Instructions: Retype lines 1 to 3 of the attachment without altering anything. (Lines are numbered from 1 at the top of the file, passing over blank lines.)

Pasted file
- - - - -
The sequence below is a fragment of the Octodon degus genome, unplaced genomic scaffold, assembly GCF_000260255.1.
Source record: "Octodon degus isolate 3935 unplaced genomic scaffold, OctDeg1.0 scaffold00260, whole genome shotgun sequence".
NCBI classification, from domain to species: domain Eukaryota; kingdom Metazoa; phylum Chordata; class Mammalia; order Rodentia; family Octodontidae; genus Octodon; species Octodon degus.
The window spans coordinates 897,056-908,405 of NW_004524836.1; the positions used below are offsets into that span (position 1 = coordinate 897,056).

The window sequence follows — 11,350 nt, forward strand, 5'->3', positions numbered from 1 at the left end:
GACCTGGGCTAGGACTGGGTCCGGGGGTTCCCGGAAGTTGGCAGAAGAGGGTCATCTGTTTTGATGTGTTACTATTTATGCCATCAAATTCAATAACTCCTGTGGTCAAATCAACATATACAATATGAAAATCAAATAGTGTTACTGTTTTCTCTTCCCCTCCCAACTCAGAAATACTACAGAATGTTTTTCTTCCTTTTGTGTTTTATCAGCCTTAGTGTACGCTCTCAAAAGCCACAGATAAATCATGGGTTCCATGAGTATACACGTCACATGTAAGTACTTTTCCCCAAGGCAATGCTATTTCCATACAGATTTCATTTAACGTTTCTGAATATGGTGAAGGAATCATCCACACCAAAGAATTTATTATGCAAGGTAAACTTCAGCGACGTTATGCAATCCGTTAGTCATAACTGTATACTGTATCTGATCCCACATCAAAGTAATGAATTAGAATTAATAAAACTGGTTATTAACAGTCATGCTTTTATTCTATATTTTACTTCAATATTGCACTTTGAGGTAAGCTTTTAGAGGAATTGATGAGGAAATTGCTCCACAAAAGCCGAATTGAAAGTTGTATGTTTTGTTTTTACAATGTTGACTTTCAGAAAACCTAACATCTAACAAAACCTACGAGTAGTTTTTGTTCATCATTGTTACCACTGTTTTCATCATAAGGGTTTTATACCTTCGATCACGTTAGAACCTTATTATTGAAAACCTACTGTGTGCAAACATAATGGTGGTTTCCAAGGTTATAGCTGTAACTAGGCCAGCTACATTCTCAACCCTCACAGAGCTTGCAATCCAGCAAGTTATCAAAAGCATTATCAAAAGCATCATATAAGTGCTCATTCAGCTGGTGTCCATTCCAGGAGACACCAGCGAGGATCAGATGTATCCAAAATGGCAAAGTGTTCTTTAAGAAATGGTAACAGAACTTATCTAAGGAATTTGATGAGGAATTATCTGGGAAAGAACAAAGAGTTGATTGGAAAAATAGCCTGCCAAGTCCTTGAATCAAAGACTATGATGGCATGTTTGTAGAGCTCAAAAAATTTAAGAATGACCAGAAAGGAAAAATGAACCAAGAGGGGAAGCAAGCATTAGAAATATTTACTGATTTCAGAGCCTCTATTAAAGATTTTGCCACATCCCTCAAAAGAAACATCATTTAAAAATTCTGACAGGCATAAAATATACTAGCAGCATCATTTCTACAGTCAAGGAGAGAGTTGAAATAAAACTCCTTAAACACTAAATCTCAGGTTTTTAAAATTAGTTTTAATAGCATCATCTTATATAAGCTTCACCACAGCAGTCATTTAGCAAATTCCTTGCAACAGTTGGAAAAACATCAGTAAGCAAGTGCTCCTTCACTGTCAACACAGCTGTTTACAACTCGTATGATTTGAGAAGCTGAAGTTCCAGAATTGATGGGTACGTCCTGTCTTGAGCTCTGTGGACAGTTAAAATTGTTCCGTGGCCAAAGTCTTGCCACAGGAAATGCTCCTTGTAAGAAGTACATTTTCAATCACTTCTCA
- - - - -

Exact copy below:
The sequence below is a fragment of the Octodon degus genome, unplaced genomic scaffold, assembly GCF_000260255.1.
Source record: "Octodon degus isolate 3935 unplaced genomic scaffold, OctDeg1.0 scaffold00260, whole genome shotgun sequence".
NCBI classification, from domain to species: domain Eukaryota; kingdom Metazoa; phylum Chordata; class Mammalia; order Rodentia; family Octodontidae; genus Octodon; species Octodon degus.